Comet lovers have much to look forward to in the new year with six potential bright binocular comets and at least two others for modest backyard telescopes.
Calling all imagers! Three comets will make close flybys of Earth over the next two years. Join a new pro-am effort to make the most of this rare triple play.
An otherwise faint and distant periodic comet underwent a bright outburst at the end of last month. Now it's visible in amateur telescopes at nightfall.
An old friend from winter returns for an encore in the morning sky. Already visible in binoculars, Comet PanSTARRS (C/2013 X1) may reach naked-eye visibility in June.
With the Moon finally put to bed and Comet 252P still bright, there's no better time than now to see it. Nearby Mars and Saturn only sweeten the deal.
Splintered comet duo 252P/LINEAR and P/2016 BA14 liven up both dusk and dawn this week. Naked-eye 252P finally debuts in northern skies, while BA14 makes a beeline through the Big Dipper.
Not one, but two, possibly related comets will make exceptionally close flybys of Earth on March 21–22. Here's what we know and a guide on how to see them.
Comet Catalina returns this month with naked-eye potential. Follow its every move with our guide and maps.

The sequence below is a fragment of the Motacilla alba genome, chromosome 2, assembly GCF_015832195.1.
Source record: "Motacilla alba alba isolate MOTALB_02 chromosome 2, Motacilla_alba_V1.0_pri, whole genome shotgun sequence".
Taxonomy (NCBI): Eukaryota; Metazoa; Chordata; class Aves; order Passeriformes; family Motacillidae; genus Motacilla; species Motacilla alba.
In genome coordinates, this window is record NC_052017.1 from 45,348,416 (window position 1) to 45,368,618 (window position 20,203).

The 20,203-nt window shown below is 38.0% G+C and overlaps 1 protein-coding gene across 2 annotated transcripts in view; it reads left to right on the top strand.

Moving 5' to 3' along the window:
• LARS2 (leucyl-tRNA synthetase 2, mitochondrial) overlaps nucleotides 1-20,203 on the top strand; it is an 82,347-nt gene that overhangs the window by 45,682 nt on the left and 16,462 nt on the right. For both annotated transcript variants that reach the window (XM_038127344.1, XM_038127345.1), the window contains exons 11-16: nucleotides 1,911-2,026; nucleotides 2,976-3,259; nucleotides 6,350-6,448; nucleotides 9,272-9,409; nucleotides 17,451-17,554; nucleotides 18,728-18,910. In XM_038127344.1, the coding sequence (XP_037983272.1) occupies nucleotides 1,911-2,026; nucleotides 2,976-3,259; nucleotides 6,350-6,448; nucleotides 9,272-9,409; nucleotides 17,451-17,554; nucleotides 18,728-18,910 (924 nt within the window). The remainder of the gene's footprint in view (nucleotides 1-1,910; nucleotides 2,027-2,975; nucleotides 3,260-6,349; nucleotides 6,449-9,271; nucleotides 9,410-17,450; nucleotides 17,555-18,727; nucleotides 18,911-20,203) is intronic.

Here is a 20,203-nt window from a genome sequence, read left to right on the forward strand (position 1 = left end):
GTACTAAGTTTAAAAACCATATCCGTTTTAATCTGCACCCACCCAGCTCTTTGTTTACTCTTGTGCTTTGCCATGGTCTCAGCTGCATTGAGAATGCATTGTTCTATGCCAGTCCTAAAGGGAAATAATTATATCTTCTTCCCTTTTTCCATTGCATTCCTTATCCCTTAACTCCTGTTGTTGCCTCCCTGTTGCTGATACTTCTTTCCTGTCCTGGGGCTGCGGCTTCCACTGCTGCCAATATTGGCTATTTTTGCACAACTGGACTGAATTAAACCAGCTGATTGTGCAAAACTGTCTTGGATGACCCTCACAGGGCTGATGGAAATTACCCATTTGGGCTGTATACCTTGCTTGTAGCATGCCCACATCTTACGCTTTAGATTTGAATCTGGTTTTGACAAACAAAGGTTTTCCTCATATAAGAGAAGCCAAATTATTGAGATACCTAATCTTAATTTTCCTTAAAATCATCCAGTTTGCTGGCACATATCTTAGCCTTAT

Northern hemisphere observers have this month and next to get their best look at Rosetta's comet, 67P/Churyumov-Gerasimenko.
Comet C/2014 Q1 PanSTARRS has been skirting the northern horizon since mid-June. Now it's ready to dip Down Under, where it may be visible with the naked eye in evening twilight.
Participate in a world-wide campaign to observe and photograph Comet 67P/C-G as it approaches and recedes from the Sun with Rosetta in tow. Your observations matter.
The new Comet Lovejoy, C/2014 Q2, should brighten from 5th to 4th magnitude from late December through January as it climbs into excellent viewing position for the Northern Hemisphere, high in the dark winter sky.
A new Comet Lovejoy, C/2014 Q2, is heading our way. It may brighten to 5th magnitude from late December through much of January as it climbs into excellent viewing position for the Northern Hemisphere, high in the dark winter sky.
Thanks to a generous bequest, each year amateur astronomers earn a beautiful plaque and a cash prize for discovering one or more comets.
So you think you’ve found a comet? Here are some steps to follow in verifying your find.
Comets are notorious for not following predictions, but even judging the magnitude of a bright comet that's right in front of you is not straightforward.
Although large, bright comets are infrequent visitors to our skies, faint comets appear on a regular basis. Here are some observing hints that will make your comet-watching more enjoyable.
Ever wonder how somebody actually finds a comet, and what happens when he does? Here's one astronomer's story.